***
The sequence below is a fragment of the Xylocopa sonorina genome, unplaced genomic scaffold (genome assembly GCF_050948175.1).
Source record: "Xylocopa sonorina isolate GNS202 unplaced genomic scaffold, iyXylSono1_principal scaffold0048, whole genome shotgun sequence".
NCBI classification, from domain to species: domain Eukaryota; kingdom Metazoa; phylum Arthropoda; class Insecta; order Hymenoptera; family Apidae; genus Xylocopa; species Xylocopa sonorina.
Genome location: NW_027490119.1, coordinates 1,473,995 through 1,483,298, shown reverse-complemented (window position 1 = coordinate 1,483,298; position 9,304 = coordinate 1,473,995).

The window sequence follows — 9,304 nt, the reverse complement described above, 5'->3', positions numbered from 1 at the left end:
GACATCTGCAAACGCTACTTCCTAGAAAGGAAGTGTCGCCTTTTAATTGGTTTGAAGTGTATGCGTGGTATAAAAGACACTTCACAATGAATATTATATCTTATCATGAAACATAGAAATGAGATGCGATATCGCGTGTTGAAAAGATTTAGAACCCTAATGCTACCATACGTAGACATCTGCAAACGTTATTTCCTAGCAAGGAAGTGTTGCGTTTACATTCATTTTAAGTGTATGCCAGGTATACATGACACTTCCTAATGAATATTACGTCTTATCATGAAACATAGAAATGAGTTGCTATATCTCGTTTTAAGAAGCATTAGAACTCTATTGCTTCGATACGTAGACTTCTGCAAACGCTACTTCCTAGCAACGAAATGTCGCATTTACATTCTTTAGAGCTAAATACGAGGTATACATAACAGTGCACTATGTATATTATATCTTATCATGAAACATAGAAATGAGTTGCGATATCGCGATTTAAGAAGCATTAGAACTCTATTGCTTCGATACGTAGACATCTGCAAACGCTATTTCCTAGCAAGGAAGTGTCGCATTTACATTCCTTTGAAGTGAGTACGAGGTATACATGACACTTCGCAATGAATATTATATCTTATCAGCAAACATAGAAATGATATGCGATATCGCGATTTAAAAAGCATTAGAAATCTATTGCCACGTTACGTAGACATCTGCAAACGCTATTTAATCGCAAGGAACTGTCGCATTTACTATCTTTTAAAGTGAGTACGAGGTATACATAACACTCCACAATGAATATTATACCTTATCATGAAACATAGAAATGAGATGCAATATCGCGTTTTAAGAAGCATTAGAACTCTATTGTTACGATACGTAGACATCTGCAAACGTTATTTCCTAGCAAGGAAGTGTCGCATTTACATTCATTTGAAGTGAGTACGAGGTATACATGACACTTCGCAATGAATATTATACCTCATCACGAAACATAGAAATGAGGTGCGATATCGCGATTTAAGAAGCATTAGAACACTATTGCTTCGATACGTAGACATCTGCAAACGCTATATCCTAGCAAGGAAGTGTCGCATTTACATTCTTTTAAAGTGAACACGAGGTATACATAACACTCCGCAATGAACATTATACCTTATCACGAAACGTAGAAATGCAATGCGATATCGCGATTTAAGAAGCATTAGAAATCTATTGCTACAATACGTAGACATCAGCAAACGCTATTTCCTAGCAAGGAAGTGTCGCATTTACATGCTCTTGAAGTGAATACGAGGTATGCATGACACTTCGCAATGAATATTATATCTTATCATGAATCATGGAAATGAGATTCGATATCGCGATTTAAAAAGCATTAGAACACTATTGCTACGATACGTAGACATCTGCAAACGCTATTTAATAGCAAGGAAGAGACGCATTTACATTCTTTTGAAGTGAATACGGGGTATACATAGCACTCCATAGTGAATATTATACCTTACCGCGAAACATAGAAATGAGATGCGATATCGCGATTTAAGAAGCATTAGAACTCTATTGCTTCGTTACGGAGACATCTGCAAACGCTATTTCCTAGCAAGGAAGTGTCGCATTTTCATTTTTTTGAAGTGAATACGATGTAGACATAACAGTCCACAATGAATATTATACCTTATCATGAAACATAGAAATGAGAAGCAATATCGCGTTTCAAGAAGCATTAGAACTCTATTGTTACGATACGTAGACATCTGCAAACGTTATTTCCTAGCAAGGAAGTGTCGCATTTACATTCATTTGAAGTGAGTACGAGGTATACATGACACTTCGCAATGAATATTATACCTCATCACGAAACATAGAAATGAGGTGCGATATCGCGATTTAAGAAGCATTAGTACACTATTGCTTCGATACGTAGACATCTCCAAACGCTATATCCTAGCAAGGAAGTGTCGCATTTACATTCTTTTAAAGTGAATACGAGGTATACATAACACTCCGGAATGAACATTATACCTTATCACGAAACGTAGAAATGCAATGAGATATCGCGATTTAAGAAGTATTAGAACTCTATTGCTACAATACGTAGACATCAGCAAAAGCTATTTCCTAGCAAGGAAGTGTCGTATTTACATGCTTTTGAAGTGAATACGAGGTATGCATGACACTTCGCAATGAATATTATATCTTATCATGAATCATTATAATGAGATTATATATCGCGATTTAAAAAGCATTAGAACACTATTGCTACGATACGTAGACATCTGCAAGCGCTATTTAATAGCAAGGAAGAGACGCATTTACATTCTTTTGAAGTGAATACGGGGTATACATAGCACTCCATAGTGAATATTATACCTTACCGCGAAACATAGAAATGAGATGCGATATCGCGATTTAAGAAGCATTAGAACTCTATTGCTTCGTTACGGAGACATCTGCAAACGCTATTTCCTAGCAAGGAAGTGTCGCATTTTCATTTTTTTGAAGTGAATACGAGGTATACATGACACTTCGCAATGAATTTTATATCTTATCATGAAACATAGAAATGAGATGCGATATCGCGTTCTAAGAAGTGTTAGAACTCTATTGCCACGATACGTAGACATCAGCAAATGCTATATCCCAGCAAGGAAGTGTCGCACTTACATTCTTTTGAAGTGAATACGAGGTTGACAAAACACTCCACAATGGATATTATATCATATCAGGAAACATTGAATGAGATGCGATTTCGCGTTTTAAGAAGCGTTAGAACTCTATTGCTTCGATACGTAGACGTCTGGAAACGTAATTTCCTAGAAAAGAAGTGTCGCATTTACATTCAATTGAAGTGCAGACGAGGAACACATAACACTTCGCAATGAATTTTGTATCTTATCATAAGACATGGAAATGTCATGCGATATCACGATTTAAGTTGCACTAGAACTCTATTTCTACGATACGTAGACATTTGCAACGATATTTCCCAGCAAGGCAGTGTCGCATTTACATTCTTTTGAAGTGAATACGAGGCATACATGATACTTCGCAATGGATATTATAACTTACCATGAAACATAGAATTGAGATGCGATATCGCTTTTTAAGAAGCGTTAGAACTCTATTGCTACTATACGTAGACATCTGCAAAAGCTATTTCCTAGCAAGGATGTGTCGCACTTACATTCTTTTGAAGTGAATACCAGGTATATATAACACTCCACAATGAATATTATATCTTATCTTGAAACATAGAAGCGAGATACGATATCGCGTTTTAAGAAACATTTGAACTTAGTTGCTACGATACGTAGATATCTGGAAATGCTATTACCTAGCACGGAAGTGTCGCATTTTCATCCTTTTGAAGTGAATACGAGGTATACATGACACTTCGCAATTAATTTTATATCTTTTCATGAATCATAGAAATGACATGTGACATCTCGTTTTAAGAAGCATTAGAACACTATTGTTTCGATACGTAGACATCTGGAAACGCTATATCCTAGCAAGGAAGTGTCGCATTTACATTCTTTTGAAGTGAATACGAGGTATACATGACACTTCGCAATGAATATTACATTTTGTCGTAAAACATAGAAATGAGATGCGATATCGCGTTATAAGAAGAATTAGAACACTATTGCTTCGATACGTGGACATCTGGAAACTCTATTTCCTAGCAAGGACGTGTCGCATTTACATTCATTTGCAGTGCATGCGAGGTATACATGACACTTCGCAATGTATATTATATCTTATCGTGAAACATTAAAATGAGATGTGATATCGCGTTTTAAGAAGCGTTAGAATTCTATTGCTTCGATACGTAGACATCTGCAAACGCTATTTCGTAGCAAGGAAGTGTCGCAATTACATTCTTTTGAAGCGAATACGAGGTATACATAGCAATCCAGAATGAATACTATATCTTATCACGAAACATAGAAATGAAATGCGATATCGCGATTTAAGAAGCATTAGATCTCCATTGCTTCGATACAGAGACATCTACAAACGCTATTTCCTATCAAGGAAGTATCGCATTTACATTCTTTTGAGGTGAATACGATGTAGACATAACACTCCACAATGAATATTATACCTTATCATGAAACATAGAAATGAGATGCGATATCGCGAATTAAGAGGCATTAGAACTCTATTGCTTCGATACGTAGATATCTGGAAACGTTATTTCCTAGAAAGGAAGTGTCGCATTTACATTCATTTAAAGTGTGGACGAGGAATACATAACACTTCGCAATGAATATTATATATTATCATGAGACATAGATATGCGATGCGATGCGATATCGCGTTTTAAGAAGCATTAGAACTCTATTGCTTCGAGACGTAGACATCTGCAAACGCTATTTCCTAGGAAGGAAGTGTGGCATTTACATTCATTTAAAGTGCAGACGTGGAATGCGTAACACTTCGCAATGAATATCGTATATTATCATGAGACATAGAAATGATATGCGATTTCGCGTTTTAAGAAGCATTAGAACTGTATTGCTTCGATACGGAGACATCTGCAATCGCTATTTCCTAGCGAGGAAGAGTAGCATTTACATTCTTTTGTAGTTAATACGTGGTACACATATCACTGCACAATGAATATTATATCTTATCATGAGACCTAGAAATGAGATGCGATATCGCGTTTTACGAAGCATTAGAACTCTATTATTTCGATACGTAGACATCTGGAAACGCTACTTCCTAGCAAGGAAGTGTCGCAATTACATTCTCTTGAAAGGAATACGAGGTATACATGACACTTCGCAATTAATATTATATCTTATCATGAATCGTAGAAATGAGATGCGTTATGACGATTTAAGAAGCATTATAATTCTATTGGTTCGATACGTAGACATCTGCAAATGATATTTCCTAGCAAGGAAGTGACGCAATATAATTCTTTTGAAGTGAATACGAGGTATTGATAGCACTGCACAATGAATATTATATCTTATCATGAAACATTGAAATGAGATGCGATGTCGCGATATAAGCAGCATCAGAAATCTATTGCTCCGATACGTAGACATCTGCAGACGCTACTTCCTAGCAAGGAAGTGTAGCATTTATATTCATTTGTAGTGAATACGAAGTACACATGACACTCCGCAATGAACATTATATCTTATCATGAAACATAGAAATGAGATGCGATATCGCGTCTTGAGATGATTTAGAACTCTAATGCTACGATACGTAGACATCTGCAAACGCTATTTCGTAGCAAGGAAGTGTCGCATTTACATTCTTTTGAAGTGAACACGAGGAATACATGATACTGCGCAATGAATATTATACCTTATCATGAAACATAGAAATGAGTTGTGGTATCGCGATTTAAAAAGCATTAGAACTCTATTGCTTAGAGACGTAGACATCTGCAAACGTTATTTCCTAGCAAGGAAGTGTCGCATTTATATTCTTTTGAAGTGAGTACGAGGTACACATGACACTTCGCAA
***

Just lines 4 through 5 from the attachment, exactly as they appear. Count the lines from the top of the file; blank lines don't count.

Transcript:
Genome location: NW_027490119.1, coordinates 1,473,995 through 1,483,298, shown reverse-complemented (window position 1 = coordinate 1,483,298; position 9,304 = coordinate 1,473,995).

The window sequence follows — 9,304 nt, the reverse complement described above, 5'->3', positions numbered from 1 at the left end: